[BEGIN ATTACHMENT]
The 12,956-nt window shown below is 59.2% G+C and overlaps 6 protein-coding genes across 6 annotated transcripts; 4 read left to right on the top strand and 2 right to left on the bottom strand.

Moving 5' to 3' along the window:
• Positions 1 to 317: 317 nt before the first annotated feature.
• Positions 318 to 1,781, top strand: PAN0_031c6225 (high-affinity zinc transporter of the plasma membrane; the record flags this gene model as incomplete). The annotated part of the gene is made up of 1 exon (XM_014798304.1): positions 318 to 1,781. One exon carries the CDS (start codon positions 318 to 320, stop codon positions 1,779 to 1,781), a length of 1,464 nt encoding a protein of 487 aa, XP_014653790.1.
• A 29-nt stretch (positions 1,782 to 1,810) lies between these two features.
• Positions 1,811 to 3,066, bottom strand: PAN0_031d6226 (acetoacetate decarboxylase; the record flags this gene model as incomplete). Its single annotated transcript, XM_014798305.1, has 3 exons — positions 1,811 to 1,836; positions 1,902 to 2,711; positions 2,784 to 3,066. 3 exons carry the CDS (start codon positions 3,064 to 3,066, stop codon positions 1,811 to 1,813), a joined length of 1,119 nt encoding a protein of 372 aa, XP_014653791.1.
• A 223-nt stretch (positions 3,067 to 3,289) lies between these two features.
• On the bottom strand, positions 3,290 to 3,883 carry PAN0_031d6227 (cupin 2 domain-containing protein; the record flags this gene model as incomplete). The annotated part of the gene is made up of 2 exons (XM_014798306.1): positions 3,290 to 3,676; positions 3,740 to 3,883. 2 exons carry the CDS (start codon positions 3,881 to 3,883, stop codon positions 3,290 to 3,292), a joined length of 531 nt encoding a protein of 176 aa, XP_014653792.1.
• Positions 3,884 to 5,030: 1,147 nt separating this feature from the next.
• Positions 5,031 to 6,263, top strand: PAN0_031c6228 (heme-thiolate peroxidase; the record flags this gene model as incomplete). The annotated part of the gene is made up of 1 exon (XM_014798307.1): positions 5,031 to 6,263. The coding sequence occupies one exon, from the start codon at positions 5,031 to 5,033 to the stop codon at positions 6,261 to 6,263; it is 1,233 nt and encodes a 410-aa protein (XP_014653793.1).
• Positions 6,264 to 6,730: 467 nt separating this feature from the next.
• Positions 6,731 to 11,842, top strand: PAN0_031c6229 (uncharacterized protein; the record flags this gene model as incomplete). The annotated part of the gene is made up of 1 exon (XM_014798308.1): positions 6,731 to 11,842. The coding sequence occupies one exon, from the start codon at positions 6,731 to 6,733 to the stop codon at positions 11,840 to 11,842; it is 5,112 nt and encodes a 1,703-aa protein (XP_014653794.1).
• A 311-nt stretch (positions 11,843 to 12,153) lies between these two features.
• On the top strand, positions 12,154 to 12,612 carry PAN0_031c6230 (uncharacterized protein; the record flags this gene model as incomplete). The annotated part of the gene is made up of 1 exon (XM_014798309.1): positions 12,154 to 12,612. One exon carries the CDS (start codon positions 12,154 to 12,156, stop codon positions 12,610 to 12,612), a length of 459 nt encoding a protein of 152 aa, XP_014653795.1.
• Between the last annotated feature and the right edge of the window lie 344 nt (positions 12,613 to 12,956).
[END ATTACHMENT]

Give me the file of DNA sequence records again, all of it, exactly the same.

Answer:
The 12,956-nt window shown below is 59.2% G+C and overlaps 6 protein-coding genes across 6 annotated transcripts; 4 read left to right on the top strand and 2 right to left on the bottom strand.

Moving 5' to 3' along the window:
• Positions 1 to 317: 317 nt before the first annotated feature.
• Positions 318 to 1,781, top strand: PAN0_031c6225 (high-affinity zinc transporter of the plasma membrane; the record flags this gene model as incomplete). The annotated part of the gene is made up of 1 exon (XM_014798304.1): positions 318 to 1,781. One exon carries the CDS (start codon positions 318 to 320, stop codon positions 1,779 to 1,781), a length of 1,464 nt encoding a protein of 487 aa, XP_014653790.1.
• A 29-nt stretch (positions 1,782 to 1,810) lies between these two features.
• Positions 1,811 to 3,066, bottom strand: PAN0_031d6226 (acetoacetate decarboxylase; the record flags this gene model as incomplete). Its single annotated transcript, XM_014798305.1, has 3 exons — positions 1,811 to 1,836; positions 1,902 to 2,711; positions 2,784 to 3,066. 3 exons carry the CDS (start codon positions 3,064 to 3,066, stop codon positions 1,811 to 1,813), a joined length of 1,119 nt encoding a protein of 372 aa, XP_014653791.1.
• A 223-nt stretch (positions 3,067 to 3,289) lies between these two features.
• On the bottom strand, positions 3,290 to 3,883 carry PAN0_031d6227 (cupin 2 domain-containing protein; the record flags this gene model as incomplete). The annotated part of the gene is made up of 2 exons (XM_014798306.1): positions 3,290 to 3,676; positions 3,740 to 3,883. 2 exons carry the CDS (start codon positions 3,881 to 3,883, stop codon positions 3,290 to 3,292), a joined length of 531 nt encoding a protein of 176 aa, XP_014653792.1.
• Positions 3,884 to 5,030: 1,147 nt separating this feature from the next.
• Positions 5,031 to 6,263, top strand: PAN0_031c6228 (heme-thiolate peroxidase; the record flags this gene model as incomplete). The annotated part of the gene is made up of 1 exon (XM_014798307.1): positions 5,031 to 6,263. The coding sequence occupies one exon, from the start codon at positions 5,031 to 5,033 to the stop codon at positions 6,261 to 6,263; it is 1,233 nt and encodes a 410-aa protein (XP_014653793.1).
• Positions 6,264 to 6,730: 467 nt separating this feature from the next.
• Positions 6,731 to 11,842, top strand: PAN0_031c6229 (uncharacterized protein; the record flags this gene model as incomplete). The annotated part of the gene is made up of 1 exon (XM_014798308.1): positions 6,731 to 11,842. The coding sequence occupies one exon, from the start codon at positions 6,731 to 6,733 to the stop codon at positions 11,840 to 11,842; it is 5,112 nt and encodes a 1,703-aa protein (XP_014653794.1).
• A 311-nt stretch (positions 11,843 to 12,153) lies between these two features.
• On the top strand, positions 12,154 to 12,612 carry PAN0_031c6230 (uncharacterized protein; the record flags this gene model as incomplete). The annotated part of the gene is made up of 1 exon (XM_014798309.1): positions 12,154 to 12,612. One exon carries the CDS (start codon positions 12,154 to 12,156, stop codon positions 12,610 to 12,612), a length of 459 nt encoding a protein of 152 aa, XP_014653795.1.
• Between the last annotated feature and the right edge of the window lie 344 nt (positions 12,613 to 12,956).